A crack in the earth can become a canyon with the right conditions. A tiny mustard seed produces a large plant. A microscopic cell becomes a complex reasoning human. A grand pyramid begins with one brick. A great city starts with one house.
So don’t look on your occupation, your contribution, as having little significance. Instead commit it to the glory of God and trust that His grace will magnify it a thousandfold—to be even greater in Him.
“I tell you the truth, anyone who has faith in me will do what I have been doing. He will do even greater things than these, because I am going to the Father” (John 14:12)

Share in the Discussion: Have you ever felt insignificant in your role?
Julie Sunne has been married to her husband, David, for more than 23 years and is a full-time mom to three amazing boys and a precious daughter who has special needs. In her spare time she writes, speaks, and edits. She is passionate about celebrating “the least of these” and living life by faith in the grace and mercy of Jesus Christ. Julie and her family reside in a state park in Northeast Iowa where she posts her thoughts at You can also follow Julie on Twitter: @JulieSunne1 and on Facebook: Julie Sunne.


  1. Wow, Alexis, you’ve brought up another factor in a mom’s search for significance: homeschooling! Although I longed to homeschool, my children were always in public school (with the exception of 1 year in a Christian school), so I did not face the attitude often thrown at homeschool parents. However, I have many friends that have done a fabulous job at it. I love your perseverance–holding onto God’s validation, not man’s. Your children are blessed to have you for their mother. Have a joyous Christmas!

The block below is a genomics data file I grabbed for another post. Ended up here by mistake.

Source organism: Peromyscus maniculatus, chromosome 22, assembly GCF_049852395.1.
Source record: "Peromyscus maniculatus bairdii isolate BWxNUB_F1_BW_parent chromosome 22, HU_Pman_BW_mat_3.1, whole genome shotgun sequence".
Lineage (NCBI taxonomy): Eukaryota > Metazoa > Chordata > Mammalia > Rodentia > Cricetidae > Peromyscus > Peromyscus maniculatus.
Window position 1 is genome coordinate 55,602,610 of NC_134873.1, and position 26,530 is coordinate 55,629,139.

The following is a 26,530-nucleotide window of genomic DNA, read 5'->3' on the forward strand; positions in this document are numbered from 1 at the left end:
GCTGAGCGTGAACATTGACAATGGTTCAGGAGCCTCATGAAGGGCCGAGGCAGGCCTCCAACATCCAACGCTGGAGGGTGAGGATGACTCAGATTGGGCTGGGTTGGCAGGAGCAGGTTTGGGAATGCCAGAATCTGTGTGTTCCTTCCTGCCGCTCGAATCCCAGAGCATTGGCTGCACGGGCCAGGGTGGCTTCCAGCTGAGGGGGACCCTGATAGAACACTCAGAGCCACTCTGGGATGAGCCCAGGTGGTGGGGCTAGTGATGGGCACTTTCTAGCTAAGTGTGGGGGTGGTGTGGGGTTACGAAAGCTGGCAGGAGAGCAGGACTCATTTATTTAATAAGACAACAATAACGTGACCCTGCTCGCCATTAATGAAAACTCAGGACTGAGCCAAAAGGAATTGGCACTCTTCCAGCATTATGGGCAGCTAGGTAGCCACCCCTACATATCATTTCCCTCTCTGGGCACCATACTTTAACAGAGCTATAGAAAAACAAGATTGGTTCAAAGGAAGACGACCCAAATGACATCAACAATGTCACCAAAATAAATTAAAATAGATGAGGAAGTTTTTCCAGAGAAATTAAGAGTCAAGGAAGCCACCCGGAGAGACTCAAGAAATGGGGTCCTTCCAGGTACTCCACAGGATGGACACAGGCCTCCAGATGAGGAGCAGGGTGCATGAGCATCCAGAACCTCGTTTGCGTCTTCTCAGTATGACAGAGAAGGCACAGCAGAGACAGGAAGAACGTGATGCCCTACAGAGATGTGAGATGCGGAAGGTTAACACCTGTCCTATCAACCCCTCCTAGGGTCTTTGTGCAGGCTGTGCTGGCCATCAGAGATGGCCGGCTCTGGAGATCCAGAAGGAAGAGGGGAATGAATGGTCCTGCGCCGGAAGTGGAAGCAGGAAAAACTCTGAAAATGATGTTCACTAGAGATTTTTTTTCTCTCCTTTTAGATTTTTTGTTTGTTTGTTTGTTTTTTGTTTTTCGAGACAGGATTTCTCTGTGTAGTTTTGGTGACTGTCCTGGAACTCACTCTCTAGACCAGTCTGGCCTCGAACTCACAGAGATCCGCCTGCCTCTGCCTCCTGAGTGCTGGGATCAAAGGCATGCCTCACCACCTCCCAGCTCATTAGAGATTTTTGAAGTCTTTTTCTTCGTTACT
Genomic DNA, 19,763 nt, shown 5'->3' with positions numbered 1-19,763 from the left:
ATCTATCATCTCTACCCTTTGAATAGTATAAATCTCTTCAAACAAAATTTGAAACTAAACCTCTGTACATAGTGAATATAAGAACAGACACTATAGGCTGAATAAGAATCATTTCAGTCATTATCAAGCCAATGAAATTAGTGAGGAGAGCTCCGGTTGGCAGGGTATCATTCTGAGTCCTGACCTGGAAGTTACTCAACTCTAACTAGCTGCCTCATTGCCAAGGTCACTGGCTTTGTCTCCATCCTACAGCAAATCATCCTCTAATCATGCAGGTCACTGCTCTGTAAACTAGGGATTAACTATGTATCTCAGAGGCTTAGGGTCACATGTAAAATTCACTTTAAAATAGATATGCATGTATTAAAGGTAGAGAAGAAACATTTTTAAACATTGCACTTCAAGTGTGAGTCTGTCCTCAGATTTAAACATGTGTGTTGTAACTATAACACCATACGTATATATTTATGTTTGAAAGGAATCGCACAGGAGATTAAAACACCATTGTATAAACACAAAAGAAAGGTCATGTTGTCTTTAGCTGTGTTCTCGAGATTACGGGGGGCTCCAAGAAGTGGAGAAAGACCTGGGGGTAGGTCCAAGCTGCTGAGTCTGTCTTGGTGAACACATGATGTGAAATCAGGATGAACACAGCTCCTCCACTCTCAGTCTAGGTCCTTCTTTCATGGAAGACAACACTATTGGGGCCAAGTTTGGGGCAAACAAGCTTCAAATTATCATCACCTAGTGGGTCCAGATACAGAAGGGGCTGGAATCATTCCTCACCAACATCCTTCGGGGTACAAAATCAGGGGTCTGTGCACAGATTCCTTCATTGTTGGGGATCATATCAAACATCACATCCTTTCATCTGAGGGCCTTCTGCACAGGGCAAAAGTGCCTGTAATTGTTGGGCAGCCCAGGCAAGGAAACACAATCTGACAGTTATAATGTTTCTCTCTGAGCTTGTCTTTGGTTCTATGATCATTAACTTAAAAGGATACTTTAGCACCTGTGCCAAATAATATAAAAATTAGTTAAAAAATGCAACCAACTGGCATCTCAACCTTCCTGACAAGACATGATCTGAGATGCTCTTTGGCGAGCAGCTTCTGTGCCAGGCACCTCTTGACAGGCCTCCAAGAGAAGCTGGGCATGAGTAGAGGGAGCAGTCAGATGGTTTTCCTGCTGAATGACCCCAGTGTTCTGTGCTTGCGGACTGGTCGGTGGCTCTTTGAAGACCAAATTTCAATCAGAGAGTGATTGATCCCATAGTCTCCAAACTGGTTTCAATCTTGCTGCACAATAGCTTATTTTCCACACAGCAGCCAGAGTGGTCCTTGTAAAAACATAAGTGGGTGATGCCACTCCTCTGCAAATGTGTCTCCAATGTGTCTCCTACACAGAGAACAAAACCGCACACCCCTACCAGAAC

2. I just LOVE this article, Julie! Thank you for sharing your beautiful words with all of us today! Your words hit hard at the area I have struggled with so often….from doing what the world seems to consider as impressive and respectful to being at home full time, which sadly, is not looked upon nor held in the same regard nor always understood. I loathe the question and yet, know I need to feel proud, not ashamed nor embarrassed, for in that time and with that time, I am pouring into my children meaningful and hopefully, eternal values. Four of my husband’s sisters each went back to work after having their children as well as my own sister, and it’s in those moments of getting together where I sometimes feel more self-conscious about my choice. I feel as is if some are waiting for my next move like a game of chess now that my kids are in elementary school. (“So, when are you going back to work?”) I know this is an opportunity to focus on God and what He has for me and that He is my audience….I need to go where He directs. Thank you for the great encouragement and reminder to fix my eyes on Him in all that I am doing.

    • Oh, Linda, I hear you loud and clear. I feel the same way. None of my siblings, or their spouses, stay at home. Now that my children are all in double digits, I’m sure the question is even more in the forefront of their minds. It puts more pressure on me to “succeed” in my writing.